Was walking to my normal lunch time haunt of the Brass Grill today when I came upon the just open (we're talking first lunch service) Riviera. Very fetching interior, in a refurbished older building with exposed brick and white wood. There's a small bar and probably 15 tables. The only menu items today were panninis...mine was turkey and brie with appel chutney and arugula. Portabellos and Roast Beef were the other options (plus another veggie). But the real winner were the french fries which come doused with truffle oil and malt vinegar...their tea is made with peach puree and brown sugar giving it an "Arnold Palmer" taste of freshness. The staff was very atune to pointing out that they make as much of what they serve in house (though probably not the turkey). The dinner menu looks solid and would be interested to see how this place is doing in a few more weeks because it has the makings of a solid eatery...as my friend said, "You know downtown Raleigh is growing up once a fancy Mediterranean place opens."
  7. wcmckinney

    Charleston Cheap Eats

    Sweatman's in Holly Hill is supposed to be outstanding, though the mother ship in Eutawville is magnificent. Was in Charleston last weekend running around and had a great cheap big seafood meal at the Anchor Line on Folly Rd. out towards Folly Beach. You get a seafood feast (i went with shark and deviled crab) for about $15.00, which you would be hard pressed to beat anywhere else in the city. I'll second Holly when talking about Bowen's, it's a gem. Jestine's on Meeting St. is quickly becomming an institution and they also have pretty good cheap eats. Stay away from most of the restaurants close to the slave market. Bubba Gumps, Hyman's and the like probably won't be anything special and definitely won't be a good deal.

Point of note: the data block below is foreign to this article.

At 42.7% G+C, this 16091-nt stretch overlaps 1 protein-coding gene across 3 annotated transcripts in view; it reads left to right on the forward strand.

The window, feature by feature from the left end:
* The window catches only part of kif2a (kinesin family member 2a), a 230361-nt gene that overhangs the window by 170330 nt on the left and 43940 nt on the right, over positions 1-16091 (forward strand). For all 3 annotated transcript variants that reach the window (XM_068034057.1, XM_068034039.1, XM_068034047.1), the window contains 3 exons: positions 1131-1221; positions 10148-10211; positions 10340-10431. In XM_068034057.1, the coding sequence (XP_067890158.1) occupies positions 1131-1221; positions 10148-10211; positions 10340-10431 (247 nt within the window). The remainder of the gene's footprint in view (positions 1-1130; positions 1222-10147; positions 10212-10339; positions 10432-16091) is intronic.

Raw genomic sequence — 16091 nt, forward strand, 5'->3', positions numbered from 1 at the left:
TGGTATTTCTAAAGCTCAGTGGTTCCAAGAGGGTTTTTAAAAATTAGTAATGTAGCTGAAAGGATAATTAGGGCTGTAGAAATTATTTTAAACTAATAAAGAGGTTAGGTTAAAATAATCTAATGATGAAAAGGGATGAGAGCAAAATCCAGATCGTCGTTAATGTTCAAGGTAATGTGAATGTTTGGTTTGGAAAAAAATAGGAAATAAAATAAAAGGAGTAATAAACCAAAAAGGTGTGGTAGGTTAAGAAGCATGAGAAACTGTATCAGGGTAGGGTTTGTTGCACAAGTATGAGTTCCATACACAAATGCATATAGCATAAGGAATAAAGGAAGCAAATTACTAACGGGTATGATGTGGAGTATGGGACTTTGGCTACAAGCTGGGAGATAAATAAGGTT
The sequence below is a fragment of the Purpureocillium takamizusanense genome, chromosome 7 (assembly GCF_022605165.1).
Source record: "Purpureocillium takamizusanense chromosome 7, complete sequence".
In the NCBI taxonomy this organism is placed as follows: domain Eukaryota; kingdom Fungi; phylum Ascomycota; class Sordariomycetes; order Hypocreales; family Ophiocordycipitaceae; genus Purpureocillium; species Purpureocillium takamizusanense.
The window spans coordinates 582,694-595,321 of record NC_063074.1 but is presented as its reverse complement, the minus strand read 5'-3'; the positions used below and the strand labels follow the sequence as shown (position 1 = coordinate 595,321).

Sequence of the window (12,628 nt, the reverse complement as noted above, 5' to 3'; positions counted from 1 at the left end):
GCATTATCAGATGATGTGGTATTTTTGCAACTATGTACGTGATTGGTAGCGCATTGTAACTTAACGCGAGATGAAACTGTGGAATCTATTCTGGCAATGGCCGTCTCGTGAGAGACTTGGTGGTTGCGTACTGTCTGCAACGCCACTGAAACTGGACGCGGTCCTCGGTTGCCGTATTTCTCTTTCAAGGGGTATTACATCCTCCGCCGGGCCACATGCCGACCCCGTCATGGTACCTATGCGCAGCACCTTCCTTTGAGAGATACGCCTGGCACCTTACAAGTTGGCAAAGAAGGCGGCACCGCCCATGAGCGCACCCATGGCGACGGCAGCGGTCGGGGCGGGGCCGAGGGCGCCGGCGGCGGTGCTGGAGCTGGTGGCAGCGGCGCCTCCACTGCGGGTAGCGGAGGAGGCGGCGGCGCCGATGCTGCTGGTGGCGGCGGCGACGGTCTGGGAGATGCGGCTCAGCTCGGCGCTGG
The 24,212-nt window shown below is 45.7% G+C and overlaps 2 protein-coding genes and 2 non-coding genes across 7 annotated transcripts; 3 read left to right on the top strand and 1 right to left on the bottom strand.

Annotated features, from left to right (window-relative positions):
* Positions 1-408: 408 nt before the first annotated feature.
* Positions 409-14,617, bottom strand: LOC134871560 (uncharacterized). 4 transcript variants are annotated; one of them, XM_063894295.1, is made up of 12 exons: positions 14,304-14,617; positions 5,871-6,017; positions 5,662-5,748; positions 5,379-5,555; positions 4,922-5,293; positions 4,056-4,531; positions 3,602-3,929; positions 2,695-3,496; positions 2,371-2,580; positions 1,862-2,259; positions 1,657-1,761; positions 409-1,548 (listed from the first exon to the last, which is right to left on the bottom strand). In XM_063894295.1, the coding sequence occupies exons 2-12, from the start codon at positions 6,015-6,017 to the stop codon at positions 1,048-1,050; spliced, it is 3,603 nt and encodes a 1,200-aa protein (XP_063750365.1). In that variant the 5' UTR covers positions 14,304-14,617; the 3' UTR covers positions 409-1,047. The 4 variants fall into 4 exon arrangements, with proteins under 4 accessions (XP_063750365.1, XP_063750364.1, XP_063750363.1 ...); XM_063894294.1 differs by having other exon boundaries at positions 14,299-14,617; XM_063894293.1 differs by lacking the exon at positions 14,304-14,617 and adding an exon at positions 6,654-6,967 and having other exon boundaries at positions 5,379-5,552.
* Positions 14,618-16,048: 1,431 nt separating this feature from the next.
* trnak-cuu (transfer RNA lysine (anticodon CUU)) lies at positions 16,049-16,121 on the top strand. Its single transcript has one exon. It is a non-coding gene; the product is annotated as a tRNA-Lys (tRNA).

8. wcmckinney

    Greenville, SC this w/e....

    For what its worth the new stadium is gorgeous, and you can still feel good about yourself if you just pretend the team is called the Joe's (in honor of Shoeless) instead of the Drive.... Tailgating close to the stadium may be tough so i might advise against bringing the grill. You might try Chicory Alley on South Main as a light dining option, or the restaurant in the Poinsett hotel which is supposed to be quite good (Spoonbreads)...both of which will be close-ish to the stadium. Greenville is one of the best cities in the world, but it doesn't run on all cylanders during Sundays. Stax Omega is a perfectly respectable diner, as is Stax original if you are feeling like a big breakfast. Rick Erwin and Deveraux's have both opened recently and seem trendy, they're also downtown and close to the stadium...i'ld bet one of the two would be open on Sunday. Selfishly, since I haven't been to the stadium and posted recently on the Southern Foodways Forum about this, I'd like to hear if there were any good eats in the actual stadium... Enjoy your trip to God's Country
  9. 10-4, you are correct Varmint. I wear my Cary directions ignorance as a badge of honor.
  10. wcmckinney

    Vivace (Raleigh)